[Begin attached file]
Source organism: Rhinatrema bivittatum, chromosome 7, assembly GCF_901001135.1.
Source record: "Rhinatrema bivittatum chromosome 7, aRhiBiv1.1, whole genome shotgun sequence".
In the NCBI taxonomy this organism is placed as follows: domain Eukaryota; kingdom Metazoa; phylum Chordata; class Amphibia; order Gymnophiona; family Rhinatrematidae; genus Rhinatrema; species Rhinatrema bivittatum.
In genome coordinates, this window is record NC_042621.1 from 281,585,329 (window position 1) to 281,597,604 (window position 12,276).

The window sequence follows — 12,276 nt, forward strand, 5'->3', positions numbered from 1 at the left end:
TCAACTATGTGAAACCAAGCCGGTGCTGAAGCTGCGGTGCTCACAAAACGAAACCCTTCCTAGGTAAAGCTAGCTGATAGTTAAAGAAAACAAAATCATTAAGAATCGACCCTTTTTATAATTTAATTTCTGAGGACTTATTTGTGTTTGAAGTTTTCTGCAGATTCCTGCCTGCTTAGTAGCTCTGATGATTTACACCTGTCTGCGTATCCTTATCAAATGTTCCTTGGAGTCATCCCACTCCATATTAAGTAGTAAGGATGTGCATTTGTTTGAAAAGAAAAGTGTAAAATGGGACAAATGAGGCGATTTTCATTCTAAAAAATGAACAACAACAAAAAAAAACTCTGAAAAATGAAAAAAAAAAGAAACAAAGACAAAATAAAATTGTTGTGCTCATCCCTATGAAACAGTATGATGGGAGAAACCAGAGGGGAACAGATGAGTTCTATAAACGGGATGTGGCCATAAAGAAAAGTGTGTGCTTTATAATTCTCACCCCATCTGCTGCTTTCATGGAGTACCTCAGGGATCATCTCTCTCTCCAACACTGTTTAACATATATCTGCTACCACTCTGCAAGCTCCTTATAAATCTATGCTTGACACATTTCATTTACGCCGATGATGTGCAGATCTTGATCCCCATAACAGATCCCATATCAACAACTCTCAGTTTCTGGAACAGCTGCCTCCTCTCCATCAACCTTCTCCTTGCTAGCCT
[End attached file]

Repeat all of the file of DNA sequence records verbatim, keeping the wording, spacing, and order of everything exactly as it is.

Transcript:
Source organism: Rhinatrema bivittatum, chromosome 7, assembly GCF_901001135.1.
Source record: "Rhinatrema bivittatum chromosome 7, aRhiBiv1.1, whole genome shotgun sequence".
In the NCBI taxonomy this organism is placed as follows: domain Eukaryota; kingdom Metazoa; phylum Chordata; class Amphibia; order Gymnophiona; family Rhinatrematidae; genus Rhinatrema; species Rhinatrema bivittatum.
In genome coordinates, this window is record NC_042621.1 from 281,585,329 (window position 1) to 281,597,604 (window position 12,276).

The window sequence follows — 12,276 nt, forward strand, 5'->3', positions numbered from 1 at the left end:
TCAACTATGTGAAACCAAGCCGGTGCTGAAGCTGCGGTGCTCACAAAACGAAACCCTTCCTAGGTAAAGCTAGCTGATAGTTAAAGAAAACAAAATCATTAAGAATCGACCCTTTTTATAATTTAATTTCTGAGGACTTATTTGTGTTTGAAGTTTTCTGCAGATTCCTGCCTGCTTAGTAGCTCTGATGATTTACACCTGTCTGCGTATCCTTATCAAATGTTCCTTGGAGTCATCCCACTCCATATTAAGTAGTAAGGATGTGCATTTGTTTGAAAAGAAAAGTGTAAAATGGGACAAATGAGGCGATTTTCATTCTAAAAAATGAACAACAACAAAAAAAAACTCTGAAAAATGAAAAAAAAAAGAAACAAAGACAAAATAAAATTGTTGTGCTCATCCCTATGAAACAGTATGATGGGAGAAACCAGAGGGGAACAGATGAGTTCTATAAACGGGATGTGGCCATAAAGAAAAGTGTGTGCTTTATAATTCTCACCCCATCTGCTGCTTTCATGGAGTACCTCAGGGATCATCTCTCTCTCCAACACTGTTTAACATATATCTGCTACCACTCTGCAAGCTCCTTATAAATCTATGCTTGACACATTTCATTTACGCCGATGATGTGCAGATCTTGATCCCCATAACAGATCCCATATCAACAACTCTCAGTTTCTGGAACAGCTGCCTCCTCTCCATCAACCTTCTCCTTGCTAGCCT